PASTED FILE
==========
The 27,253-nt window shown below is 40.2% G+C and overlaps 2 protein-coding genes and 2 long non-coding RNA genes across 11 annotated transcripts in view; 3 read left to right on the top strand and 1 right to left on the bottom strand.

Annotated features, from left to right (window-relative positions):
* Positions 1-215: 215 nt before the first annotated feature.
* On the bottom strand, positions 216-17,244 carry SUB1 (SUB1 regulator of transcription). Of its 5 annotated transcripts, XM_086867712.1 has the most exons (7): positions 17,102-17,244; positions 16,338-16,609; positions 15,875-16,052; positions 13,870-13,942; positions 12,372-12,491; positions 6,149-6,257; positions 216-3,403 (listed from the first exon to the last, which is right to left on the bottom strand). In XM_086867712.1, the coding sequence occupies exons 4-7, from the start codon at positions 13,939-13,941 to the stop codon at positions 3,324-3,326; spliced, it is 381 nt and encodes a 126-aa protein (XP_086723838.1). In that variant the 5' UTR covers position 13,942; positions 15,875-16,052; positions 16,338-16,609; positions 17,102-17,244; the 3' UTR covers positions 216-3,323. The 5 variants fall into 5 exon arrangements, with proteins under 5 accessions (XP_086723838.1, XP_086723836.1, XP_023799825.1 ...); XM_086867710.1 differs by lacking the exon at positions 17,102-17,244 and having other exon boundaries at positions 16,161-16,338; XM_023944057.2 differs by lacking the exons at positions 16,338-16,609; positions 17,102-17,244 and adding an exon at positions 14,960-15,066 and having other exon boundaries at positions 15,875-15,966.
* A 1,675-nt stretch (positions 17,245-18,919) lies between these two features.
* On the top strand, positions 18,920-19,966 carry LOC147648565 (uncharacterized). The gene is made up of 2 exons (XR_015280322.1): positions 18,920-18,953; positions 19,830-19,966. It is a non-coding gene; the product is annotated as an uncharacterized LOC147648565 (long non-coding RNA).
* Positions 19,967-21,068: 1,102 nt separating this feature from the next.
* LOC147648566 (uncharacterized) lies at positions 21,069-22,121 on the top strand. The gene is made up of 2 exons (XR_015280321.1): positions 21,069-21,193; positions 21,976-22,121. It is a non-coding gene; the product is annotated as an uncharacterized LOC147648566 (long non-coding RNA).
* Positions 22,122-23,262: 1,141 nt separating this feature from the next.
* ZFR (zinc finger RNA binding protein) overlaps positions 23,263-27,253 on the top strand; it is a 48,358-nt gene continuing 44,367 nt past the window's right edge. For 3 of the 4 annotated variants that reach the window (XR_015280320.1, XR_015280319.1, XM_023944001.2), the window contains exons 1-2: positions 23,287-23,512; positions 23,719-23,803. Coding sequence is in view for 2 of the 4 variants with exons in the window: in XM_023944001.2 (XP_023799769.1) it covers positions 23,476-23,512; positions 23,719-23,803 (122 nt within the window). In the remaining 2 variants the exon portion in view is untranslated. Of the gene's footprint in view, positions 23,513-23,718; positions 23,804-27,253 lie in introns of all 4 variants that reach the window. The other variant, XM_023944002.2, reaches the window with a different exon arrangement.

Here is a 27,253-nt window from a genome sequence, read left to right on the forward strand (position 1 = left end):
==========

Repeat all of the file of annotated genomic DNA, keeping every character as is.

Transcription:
The 27,253-nt window shown below is 40.2% G+C and overlaps 2 protein-coding genes and 2 long non-coding RNA genes across 11 annotated transcripts in view; 3 read left to right on the top strand and 1 right to left on the bottom strand.

Annotated features, from left to right (window-relative positions):
* Positions 1-215: 215 nt before the first annotated feature.
* On the bottom strand, positions 216-17,244 carry SUB1 (SUB1 regulator of transcription). Of its 5 annotated transcripts, XM_086867712.1 has the most exons (7): positions 17,102-17,244; positions 16,338-16,609; positions 15,875-16,052; positions 13,870-13,942; positions 12,372-12,491; positions 6,149-6,257; positions 216-3,403 (listed from the first exon to the last, which is right to left on the bottom strand). In XM_086867712.1, the coding sequence occupies exons 4-7, from the start codon at positions 13,939-13,941 to the stop codon at positions 3,324-3,326; spliced, it is 381 nt and encodes a 126-aa protein (XP_086723838.1). In that variant the 5' UTR covers position 13,942; positions 15,875-16,052; positions 16,338-16,609; positions 17,102-17,244; the 3' UTR covers positions 216-3,323. The 5 variants fall into 5 exon arrangements, with proteins under 5 accessions (XP_086723838.1, XP_086723836.1, XP_023799825.1 ...); XM_086867710.1 differs by lacking the exon at positions 17,102-17,244 and having other exon boundaries at positions 16,161-16,338; XM_023944057.2 differs by lacking the exons at positions 16,338-16,609; positions 17,102-17,244 and adding an exon at positions 14,960-15,066 and having other exon boundaries at positions 15,875-15,966.
* A 1,675-nt stretch (positions 17,245-18,919) lies between these two features.
* On the top strand, positions 18,920-19,966 carry LOC147648565 (uncharacterized). The gene is made up of 2 exons (XR_015280322.1): positions 18,920-18,953; positions 19,830-19,966. It is a non-coding gene; the product is annotated as an uncharacterized LOC147648565 (long non-coding RNA).
* Positions 19,967-21,068: 1,102 nt separating this feature from the next.
* LOC147648566 (uncharacterized) lies at positions 21,069-22,121 on the top strand. The gene is made up of 2 exons (XR_015280321.1): positions 21,069-21,193; positions 21,976-22,121. It is a non-coding gene; the product is annotated as an uncharacterized LOC147648566 (long non-coding RNA).
* Positions 22,122-23,262: 1,141 nt separating this feature from the next.
* ZFR (zinc finger RNA binding protein) overlaps positions 23,263-27,253 on the top strand; it is a 48,358-nt gene continuing 44,367 nt past the window's right edge. For 3 of the 4 annotated variants that reach the window (XR_015280320.1, XR_015280319.1, XM_023944001.2), the window contains exons 1-2: positions 23,287-23,512; positions 23,719-23,803. Coding sequence is in view for 2 of the 4 variants with exons in the window: in XM_023944001.2 (XP_023799769.1) it covers positions 23,476-23,512; positions 23,719-23,803 (122 nt within the window). In the remaining 2 variants the exon portion in view is untranslated. Of the gene's footprint in view, positions 23,513-23,718; positions 23,804-27,253 lie in introns of all 4 variants that reach the window. The other variant, XM_023944002.2, reaches the window with a different exon arrangement.

Here is a 27,253-nt window from a genome sequence, read left to right on the forward strand (position 1 = left end):